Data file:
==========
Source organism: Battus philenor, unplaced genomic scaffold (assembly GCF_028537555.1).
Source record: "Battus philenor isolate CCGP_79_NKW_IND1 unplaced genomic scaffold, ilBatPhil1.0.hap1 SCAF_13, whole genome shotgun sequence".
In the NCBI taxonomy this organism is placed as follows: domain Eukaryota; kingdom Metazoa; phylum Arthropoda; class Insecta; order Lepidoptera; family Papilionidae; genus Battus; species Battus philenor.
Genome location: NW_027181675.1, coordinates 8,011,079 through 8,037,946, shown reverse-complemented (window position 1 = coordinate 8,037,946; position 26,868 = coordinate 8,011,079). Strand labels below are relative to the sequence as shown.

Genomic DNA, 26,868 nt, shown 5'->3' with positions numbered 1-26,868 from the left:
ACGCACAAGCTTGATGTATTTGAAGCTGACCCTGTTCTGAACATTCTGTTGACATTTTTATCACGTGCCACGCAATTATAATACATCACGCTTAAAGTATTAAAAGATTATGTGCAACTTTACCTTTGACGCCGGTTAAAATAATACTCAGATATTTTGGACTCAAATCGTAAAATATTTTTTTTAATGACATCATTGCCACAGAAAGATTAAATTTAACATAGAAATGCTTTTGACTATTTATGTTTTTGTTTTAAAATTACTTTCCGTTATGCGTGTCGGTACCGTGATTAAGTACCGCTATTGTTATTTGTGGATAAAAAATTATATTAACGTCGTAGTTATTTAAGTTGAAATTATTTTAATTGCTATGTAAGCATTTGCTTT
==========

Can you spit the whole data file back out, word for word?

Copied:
Source organism: Battus philenor, unplaced genomic scaffold (assembly GCF_028537555.1).
Source record: "Battus philenor isolate CCGP_79_NKW_IND1 unplaced genomic scaffold, ilBatPhil1.0.hap1 SCAF_13, whole genome shotgun sequence".
In the NCBI taxonomy this organism is placed as follows: domain Eukaryota; kingdom Metazoa; phylum Arthropoda; class Insecta; order Lepidoptera; family Papilionidae; genus Battus; species Battus philenor.
Genome location: NW_027181675.1, coordinates 8,011,079 through 8,037,946, shown reverse-complemented (window position 1 = coordinate 8,037,946; position 26,868 = coordinate 8,011,079). Strand labels below are relative to the sequence as shown.

Genomic DNA, 26,868 nt, shown 5'->3' with positions numbered 1-26,868 from the left:
ACGCACAAGCTTGATGTATTTGAAGCTGACCCTGTTCTGAACATTCTGTTGACATTTTTATCACGTGCCACGCAATTATAATACATCACGCTTAAAGTATTAAAAGATTATGTGCAACTTTACCTTTGACGCCGGTTAAAATAATACTCAGATATTTTGGACTCAAATCGTAAAATATTTTTTTTAATGACATCATTGCCACAGAAAGATTAAATTTAACATAGAAATGCTTTTGACTATTTATGTTTTTGTTTTAAAATTACTTTCCGTTATGCGTGTCGGTACCGTGATTAAGTACCGCTATTGTTATTTGTGGATAAAAAATTATATTAACGTCGTAGTTATTTAAGTTGAAATTATTTTAATTGCTATGTAAGCATTTGCTTT